Business owners need to focus on having enhanced ventilation and filtration, says Dr. Joseph Allen, director of the Healthy Buildings program and an associate professor at Harvard’s T.H. Chan School of Public Health. Breathing and talking constantly admit respiratory aerosols that can build up indoors unless diluted out of the air or cleaned out of the air through filtration. And most buildings are designed to a minimum standard that was never intended to be protection against infectious diseases.

Before fixing anything, though, you have to know what your system is doing. Dr. Allen recommends every company “commission” their building, a process by which the heating, ventilation, and air conditioning (HVAC) systems of a building are tested for performance and functionality. “It’s the equivalent of giving your car a tune-up every year, and it’s not done enough,” Dr. Allen says.

There are also many ways to measure and verify the performance of your building, he adds. You can hire a mechanical engineer to determine how much air flow you’re getting. Low-cost real-time sensors can be used to verify ventilation rates. In a typical building, carbon dioxide concentrations are going to be about 1,000 parts per million, and ideally to slow the rate of infection levels, they should be under 800 parts per million.

And fixes don’t have to be laborious or expensive. Bringing a bit more outdoor air in can be as easy as opening windows or spending a couple of dollars to upgrade to quality air filters such as MERV 13 filters. Portable air filters are a bit more expensive at roughly $100 a piece, but they can greatly improve air quality.

How many employees are vaccinated?

You can absolutely ask employees whether they’re vaccinated, and if you’re bringing people back, or considering doing so, it’s not a bad idea. Northwell Health has done numerous surveys to assess their 15,000-person workforce to determine who is vaccinated and the reasons why those who have not gotten the vaccine are hesitant.

“When we started evaluating metrics around why people weren’t getting vaccinated, we got better insight into how to communicate with them and manage our concern,” says Joseph Moscola, executive vice president of enterprise services at Northwell Health.

One survey revealed that 7 percent of Northwell’s workforce didn’t get vaccinated because they were scared of needles. So the company crafted safe environments with music and comfortable chairs to help make the experience more inviting for those employees. Moscola says Northwell is aiming for a vaccination rate of 90 percent or higher before it considers its space safe. Currently 77 percent of Northwell’s 75,000 employees are fully vaccinated.

Also remind people of the risks of not getting a jab. While a vaccinated individual may still get Covid, they’re significantly less likely to have severe symptoms or be at risk of hospitalization than unvaccinated folks. That’s why it’s crucial to continue to encourage workers with any symptoms to stay home and get tested, as well as follow CDC and Occupational Safety and Health Administration (OSHA) directives in the workplace. It’s also crucial to educate employees and your community on the advantages of vaccination.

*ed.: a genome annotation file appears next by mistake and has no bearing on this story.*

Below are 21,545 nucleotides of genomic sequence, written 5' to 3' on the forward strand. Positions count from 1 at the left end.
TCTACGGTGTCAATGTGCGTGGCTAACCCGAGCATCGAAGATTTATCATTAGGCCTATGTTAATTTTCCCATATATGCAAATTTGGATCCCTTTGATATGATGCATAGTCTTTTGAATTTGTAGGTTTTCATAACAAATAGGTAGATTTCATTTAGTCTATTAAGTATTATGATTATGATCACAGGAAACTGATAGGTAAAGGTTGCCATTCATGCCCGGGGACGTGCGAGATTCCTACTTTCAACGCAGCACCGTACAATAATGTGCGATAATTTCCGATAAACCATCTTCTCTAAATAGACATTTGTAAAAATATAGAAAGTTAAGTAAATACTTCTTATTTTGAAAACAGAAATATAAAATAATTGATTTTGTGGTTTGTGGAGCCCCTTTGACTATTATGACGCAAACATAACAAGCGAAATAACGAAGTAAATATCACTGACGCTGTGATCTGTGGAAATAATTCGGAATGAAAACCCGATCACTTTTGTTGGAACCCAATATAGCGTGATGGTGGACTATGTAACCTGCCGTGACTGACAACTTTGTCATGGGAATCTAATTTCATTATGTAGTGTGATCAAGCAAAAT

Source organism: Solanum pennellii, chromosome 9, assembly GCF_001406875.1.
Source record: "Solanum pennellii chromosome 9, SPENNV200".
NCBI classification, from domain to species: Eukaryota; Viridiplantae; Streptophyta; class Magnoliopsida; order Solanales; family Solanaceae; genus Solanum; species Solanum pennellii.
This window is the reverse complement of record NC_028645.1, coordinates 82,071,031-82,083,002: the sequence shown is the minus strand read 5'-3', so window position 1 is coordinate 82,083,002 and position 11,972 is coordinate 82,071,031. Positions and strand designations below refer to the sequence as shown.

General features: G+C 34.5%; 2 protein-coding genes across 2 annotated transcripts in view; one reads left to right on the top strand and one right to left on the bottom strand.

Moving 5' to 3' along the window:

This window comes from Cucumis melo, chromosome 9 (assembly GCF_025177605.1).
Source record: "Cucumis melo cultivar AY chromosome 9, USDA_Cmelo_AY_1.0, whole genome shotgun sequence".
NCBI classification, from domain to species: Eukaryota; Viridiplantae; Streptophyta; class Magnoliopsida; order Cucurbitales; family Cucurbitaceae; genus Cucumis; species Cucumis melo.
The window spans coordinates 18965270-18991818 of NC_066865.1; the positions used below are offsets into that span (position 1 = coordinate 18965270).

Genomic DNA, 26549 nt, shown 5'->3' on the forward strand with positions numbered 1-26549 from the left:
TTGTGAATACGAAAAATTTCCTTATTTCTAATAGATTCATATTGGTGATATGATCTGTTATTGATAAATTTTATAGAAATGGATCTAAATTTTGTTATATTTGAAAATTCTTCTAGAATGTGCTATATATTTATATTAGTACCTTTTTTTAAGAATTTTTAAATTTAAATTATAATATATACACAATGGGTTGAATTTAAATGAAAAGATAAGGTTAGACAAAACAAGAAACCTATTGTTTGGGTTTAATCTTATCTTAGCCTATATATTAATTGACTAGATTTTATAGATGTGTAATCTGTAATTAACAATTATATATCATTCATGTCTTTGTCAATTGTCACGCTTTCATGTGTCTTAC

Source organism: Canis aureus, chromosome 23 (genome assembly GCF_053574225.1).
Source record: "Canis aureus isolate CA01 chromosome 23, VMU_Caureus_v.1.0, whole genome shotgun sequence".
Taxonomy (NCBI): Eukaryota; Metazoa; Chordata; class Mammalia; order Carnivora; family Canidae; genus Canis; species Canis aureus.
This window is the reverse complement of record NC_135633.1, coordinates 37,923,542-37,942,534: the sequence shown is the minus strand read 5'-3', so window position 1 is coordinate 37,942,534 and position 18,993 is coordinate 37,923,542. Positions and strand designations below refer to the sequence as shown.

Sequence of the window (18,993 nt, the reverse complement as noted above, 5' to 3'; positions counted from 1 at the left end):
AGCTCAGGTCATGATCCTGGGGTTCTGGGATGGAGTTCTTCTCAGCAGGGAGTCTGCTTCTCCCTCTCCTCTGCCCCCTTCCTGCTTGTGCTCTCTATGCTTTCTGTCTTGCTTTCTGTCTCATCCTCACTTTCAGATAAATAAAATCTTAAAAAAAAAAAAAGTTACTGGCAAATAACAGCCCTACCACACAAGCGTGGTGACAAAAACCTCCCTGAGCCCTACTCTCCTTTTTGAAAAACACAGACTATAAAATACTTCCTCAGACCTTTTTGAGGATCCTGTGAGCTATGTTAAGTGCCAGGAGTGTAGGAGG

Are employees are taking care of themselves?

One way to stay abreast of the physical health of employees is to check in and see if they’re taking care of themselves. This can be done through surveys, asking people if they describe themselves as healthy and well and also how often they take advantage of any medical benefits.

Self-insured employers also have access to claims data through their third-party administrator that can share general information like what percentage of employees had a primary care visit in the past 12 months, or what percentage of people have been seriously hospitalized, says Dr. Shantanu Nundy, chief medical officer at Accolade, a benefit provider for health care workers.

Consider also assessing how employees are doing mentally, he adds. You can ask employees to take surveys such as the Maslach Burnout Inventory, a psychological assessment comprising 22 symptom items pertaining to occupational burnout; the PHQ-9, a nine-question questionnaire measuring depression; and the GAD seven, a seven-item questionnaire measuring anxiety. Employees may not feel comfortable sharing this information, so it’s best to make it optional and tell employees that results are kept confidential.

Want some more information and tips?

Find more information on what you can do as an organization, manager or employee:

“While a lot of people are dealing with clinical depression or clinical anxiety, many are dealing with a new kind of emotional stress due to the pandemic, which can include not feeling safe or heard or included in the workplace,” says Dr. Nundy. “These surveys can offer a comprehensive clinical health and environmental view of how your workforce is doing.”

Source: 3 Critical Metrics You Need to Assess the Overall Health of Your Workplace | Inc.com

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How managers can shape ‘healthy hybrid’ working

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Mental health: the costs to employees and businesses.